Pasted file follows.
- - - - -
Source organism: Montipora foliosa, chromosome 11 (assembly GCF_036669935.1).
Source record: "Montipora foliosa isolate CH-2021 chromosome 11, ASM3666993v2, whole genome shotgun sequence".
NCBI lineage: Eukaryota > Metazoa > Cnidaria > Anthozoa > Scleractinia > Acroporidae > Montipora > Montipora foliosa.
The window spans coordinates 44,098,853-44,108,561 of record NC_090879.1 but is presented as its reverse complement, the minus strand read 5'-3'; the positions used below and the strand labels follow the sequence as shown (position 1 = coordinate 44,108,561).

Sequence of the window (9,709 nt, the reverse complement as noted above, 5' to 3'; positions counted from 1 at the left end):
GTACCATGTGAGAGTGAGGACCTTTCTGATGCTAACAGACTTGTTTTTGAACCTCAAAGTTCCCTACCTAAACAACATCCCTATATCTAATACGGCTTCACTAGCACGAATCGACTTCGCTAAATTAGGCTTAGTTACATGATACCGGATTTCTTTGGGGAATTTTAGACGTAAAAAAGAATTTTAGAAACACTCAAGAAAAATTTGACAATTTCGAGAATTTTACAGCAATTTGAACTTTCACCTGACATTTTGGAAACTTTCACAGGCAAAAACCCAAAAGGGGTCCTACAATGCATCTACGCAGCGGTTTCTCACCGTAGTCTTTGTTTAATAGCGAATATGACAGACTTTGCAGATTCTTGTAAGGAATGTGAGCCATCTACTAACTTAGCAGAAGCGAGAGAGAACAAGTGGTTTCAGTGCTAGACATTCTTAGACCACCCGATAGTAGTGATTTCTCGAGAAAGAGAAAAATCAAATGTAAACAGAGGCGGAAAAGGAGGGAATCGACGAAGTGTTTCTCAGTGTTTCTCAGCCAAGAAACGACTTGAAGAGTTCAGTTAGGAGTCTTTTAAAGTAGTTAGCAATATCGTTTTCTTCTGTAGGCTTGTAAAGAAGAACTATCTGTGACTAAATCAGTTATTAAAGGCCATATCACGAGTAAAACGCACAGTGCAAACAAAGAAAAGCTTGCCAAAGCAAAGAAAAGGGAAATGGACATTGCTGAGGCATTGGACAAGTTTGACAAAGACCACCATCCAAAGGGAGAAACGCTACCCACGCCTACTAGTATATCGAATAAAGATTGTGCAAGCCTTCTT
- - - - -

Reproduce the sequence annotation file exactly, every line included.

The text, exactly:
Source organism: Montipora foliosa, chromosome 11 (assembly GCF_036669935.1).
Source record: "Montipora foliosa isolate CH-2021 chromosome 11, ASM3666993v2, whole genome shotgun sequence".
NCBI lineage: Eukaryota > Metazoa > Cnidaria > Anthozoa > Scleractinia > Acroporidae > Montipora > Montipora foliosa.
The window spans coordinates 44,098,853-44,108,561 of record NC_090879.1 but is presented as its reverse complement, the minus strand read 5'-3'; the positions used below and the strand labels follow the sequence as shown (position 1 = coordinate 44,108,561).

Sequence of the window (9,709 nt, the reverse complement as noted above, 5' to 3'; positions counted from 1 at the left end):
GTACCATGTGAGAGTGAGGACCTTTCTGATGCTAACAGACTTGTTTTTGAACCTCAAAGTTCCCTACCTAAACAACATCCCTATATCTAATACGGCTTCACTAGCACGAATCGACTTCGCTAAATTAGGCTTAGTTACATGATACCGGATTTCTTTGGGGAATTTTAGACGTAAAAAAGAATTTTAGAAACACTCAAGAAAAATTTGACAATTTCGAGAATTTTACAGCAATTTGAACTTTCACCTGACATTTTGGAAACTTTCACAGGCAAAAACCCAAAAGGGGTCCTACAATGCATCTACGCAGCGGTTTCTCACCGTAGTCTTTGTTTAATAGCGAATATGACAGACTTTGCAGATTCTTGTAAGGAATGTGAGCCATCTACTAACTTAGCAGAAGCGAGAGAGAACAAGTGGTTTCAGTGCTAGACATTCTTAGACCACCCGATAGTAGTGATTTCTCGAGAAAGAGAAAAATCAAATGTAAACAGAGGCGGAAAAGGAGGGAATCGACGAAGTGTTTCTCAGTGTTTCTCAGCCAAGAAACGACTTGAAGAGTTCAGTTAGGAGTCTTTTAAAGTAGTTAGCAATATCGTTTTCTTCTGTAGGCTTGTAAAGAAGAACTATCTGTGACTAAATCAGTTATTAAAGGCCATATCACGAGTAAAACGCACAGTGCAAACAAAGAAAAGCTTGCCAAAGCAAAGAAAAGGGAAATGGACATTGCTGAGGCATTGGACAAGTTTGACAAAGACCACCATCCAAAGGGAGAAACGCTACCCACGCCTACTAGTATATCGAATAAAGATTGTGCAAGCCTTCTT